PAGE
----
It’s been too long since my last update. I think I have sensationalized being “first” to do things in a new chassis. The reality is being first is frustrating. Being first shockingly means no one has done it before. I know it’s obvious when I say it like that, but it wasn’t so obvious when I was thinking about how cool it is to be “first”. It also means there are very few companies out there that can actually help you accomplish what ever it is you are trying to accomplish “first”. I haven’t posted much as unless you are doing something completely custom, there isn’t a ton available for these cars that I think is of a high quality that improves the overall performance package.
In my last post, I put up a baseline dyno. I’ve since added a Berk midpipe, but for a myriad of reasons, I haven’t gotten the updated dyno, but I will. This update will focuses on what you should be working on before you add power anyway – brakes.
Essex Parts is in NASCAR country. Based in North Carolina, they supply equipment to pro teams and grassroots ones alike. They have developed 2 front axle brake systems for the FT86 of varying sizes leveraging the AP Racing parts bin.
Their Endurance kit is a significantly larger J hook rotor that requires a 18” wheel. While the mammoth rotor looks cool, I have yet to see a FR-S in development that needs this much heat dissipation. The smaller of the two kits is the Sprint system. Its rotor is only 11.75” in diameter – only a hair bigger than stock.
The significant upgrade from OEM comes from the width of the rotor and the sophistication of the cooling vanes. The stock system with Carbotech XP10s handled the track fine. The pedal feel wasn’t great after a couple laps on 100 degree days, but that was likely related to tread squirm on the Hankook RS3s. After a single day, however, the outer edges of the stock rotors were white. This suggests they got extremely hot which usually leads to shorter rotor life and cracking. Replacement rotors however only cost ~$50 a corner, so you could go through a lot of them before the Essex brakes become the smart financial decision based simply on longevity.
Ignore the AP Racing 4 piston calipers and the high end rotors, the Sprint kit should be attractive to performance junkies for one reason. They shave 10 pounds of unsprung weight off each corner of the car. The loss of this weight gives better steering feel, even on the street. For performance calculations, every pound of unsprung weight is the equivalent to about 7 sprung pounds. So the loss of 20 lbs off the braking system is the same performance differential of ditching a passenger from the cabin.
The installation of this kit requires only a basic tool set that includes metric crescent wrenches and sockets with the exception of a torque wrench, a 10mm hex key, and the bizarre requirement of a unibit. My intention was to provide step by step instructions on how to install the system, but I was really impressed with what Essex included. They were very detailed and explained everything step by step. Consequently, I won’t make redundant their work. The only real issues not anticipated by the instructions were the following:
This particular car had undercoating or a rubberized sealer sprayed on the brake hardline threaded connector. Consequently, the threads were gummed up and these 10mm flare fittings stripped when just using a crescent wrench. I ended up soaking the fittings with brake cleaner and using channel locks to get them to brake free. An annoying complication, but this issue potentially wouldn’t exist in other chassis if the undercoating or sealer wasn’t applied in this manner.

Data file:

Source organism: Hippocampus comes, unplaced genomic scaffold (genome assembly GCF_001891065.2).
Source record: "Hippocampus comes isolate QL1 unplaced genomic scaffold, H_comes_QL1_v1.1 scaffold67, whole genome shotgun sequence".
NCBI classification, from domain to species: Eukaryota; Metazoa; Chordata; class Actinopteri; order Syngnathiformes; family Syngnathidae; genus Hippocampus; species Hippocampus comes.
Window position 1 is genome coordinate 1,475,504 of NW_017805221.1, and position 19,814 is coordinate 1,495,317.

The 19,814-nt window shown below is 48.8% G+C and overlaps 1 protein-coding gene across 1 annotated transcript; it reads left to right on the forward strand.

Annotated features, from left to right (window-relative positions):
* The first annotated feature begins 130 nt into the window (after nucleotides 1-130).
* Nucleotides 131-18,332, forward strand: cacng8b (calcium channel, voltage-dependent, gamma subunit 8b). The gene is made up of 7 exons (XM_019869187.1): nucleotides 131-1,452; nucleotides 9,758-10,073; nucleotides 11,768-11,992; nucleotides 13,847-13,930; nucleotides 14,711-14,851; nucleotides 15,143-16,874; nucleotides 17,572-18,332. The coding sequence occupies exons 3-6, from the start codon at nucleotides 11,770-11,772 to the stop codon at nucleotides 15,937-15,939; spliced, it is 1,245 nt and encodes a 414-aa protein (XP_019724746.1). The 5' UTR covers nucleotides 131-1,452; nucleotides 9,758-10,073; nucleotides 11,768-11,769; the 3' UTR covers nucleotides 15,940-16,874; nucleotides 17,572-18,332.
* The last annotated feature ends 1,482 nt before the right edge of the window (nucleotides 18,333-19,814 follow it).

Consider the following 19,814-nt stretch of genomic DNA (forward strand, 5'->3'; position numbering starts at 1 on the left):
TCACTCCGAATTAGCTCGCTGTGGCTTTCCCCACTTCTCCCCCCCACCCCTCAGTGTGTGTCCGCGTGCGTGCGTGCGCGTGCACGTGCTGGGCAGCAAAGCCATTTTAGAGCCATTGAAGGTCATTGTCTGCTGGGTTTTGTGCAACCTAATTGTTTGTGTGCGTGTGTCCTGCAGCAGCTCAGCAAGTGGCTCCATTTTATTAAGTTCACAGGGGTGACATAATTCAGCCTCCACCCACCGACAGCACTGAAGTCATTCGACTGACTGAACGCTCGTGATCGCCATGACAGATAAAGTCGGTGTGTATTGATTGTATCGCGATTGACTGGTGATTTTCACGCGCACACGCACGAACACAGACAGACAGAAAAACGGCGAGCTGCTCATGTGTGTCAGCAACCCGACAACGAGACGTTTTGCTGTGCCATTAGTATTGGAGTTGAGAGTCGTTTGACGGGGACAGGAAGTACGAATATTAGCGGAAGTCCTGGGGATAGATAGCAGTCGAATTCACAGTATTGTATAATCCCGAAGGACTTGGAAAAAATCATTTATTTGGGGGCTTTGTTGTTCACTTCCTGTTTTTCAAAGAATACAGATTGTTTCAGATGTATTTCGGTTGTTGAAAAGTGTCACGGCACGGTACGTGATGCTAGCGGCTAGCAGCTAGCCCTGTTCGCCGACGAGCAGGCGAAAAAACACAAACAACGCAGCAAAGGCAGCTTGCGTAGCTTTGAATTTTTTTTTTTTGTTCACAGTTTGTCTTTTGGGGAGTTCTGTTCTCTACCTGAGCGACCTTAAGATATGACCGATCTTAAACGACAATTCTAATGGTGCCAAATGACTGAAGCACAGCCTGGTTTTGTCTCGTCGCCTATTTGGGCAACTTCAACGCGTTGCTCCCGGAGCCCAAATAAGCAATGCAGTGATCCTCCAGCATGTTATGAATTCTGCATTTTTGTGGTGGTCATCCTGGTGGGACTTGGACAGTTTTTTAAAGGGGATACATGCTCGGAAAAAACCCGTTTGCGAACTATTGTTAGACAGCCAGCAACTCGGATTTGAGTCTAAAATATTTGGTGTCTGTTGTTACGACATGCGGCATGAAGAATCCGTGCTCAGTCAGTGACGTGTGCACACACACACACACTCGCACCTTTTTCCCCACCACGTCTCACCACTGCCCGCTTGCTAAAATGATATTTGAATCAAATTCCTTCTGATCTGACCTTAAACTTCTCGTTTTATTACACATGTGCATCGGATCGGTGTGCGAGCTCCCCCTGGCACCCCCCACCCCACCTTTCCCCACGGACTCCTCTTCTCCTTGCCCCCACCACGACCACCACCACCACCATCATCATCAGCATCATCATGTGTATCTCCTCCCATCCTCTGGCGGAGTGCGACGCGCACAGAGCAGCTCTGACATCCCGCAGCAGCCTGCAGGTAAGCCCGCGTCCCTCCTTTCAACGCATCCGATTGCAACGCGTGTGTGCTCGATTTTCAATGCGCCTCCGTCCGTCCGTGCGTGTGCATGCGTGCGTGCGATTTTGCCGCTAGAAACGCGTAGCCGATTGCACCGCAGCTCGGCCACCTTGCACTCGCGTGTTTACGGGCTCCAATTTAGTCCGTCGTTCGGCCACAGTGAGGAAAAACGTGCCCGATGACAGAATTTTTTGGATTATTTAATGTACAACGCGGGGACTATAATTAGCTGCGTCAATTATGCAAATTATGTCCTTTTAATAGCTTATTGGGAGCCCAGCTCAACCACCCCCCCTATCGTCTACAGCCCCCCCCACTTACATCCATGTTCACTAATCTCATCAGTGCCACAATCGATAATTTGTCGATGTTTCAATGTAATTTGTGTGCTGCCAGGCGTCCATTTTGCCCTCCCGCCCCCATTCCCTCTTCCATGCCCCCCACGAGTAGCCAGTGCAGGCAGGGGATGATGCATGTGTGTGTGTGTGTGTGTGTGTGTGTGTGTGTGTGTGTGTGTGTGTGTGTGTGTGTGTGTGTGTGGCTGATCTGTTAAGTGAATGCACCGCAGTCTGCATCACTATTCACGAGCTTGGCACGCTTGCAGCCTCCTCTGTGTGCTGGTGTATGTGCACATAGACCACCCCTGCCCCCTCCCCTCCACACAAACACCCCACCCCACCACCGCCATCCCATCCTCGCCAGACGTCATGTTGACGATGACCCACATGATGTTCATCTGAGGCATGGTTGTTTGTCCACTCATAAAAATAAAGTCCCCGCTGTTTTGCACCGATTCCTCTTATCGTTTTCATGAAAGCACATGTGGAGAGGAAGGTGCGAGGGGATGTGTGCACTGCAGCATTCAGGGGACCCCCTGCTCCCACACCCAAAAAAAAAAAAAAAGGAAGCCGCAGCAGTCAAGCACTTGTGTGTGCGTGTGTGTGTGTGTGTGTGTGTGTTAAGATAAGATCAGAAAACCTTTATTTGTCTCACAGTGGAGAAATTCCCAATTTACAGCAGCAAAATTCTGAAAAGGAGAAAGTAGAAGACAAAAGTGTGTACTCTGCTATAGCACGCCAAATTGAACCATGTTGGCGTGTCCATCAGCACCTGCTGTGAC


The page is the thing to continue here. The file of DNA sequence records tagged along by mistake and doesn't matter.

2. When the new steel braided line was being installed, I discovered that the female fitting that attaches to the OEM hardline does not fit through the stamped steel bracket designed to secure the brake lines to the chassis. As you can see from the picture, the hole size is close to the same, but unfortunately, not close enough. The fix was to unbolt the bracket from the car and use a unibit to drill it out. To be clear, I don’t really see this as an Essex issue as much as one of the supplier of their brake lines. When I raised this issue to Essex, they quickly looked into it and are making adjustments to the future kits that get shipped to customers. So I suspect this won’t happen to other buyers.
One of the benefits I probably wouldn’t have paid for, but really appreciate is how easy pad swaps are. By removing the single dowel pin with a hex key, you simply slide the old pads out, and put the new pads in. I’ve been too lazy to swap pads on the stock calipers, so I’ve been running around with loud and dusty race pads on the street. These calipers will make the swap to street pads a snap, so I’ll be more likely to do it.
Next stop is the race track. Sunday the 7th at AutoClub Speedway in Fontana is a www.Speedventures.com track day where we will put these through their paces. At the same time is “86 Fest”. I’m not a car show guy, but I do appreciate vendors and others supporting a car I’m interested in. During this event we will also be the releasing the IglooCase (ww.igloocase.com). This case encloses your iPhone and adds a lens and camera mount. Prototype versions have been around for a season, but we just received our first 300 production pieces this week. The cases will be order-able off the website in the week of 10/7/12. At $59 plus a mount, it’s a cost effective alternative to a contour or go pro if you already own an iPhone. I’ve called this product the title sponsor of this car, but the reality is its way more personal than that as I’m one of its creators. Come by and check it out if you are at the track Sunday. I’ll be under the 949Racing tent.
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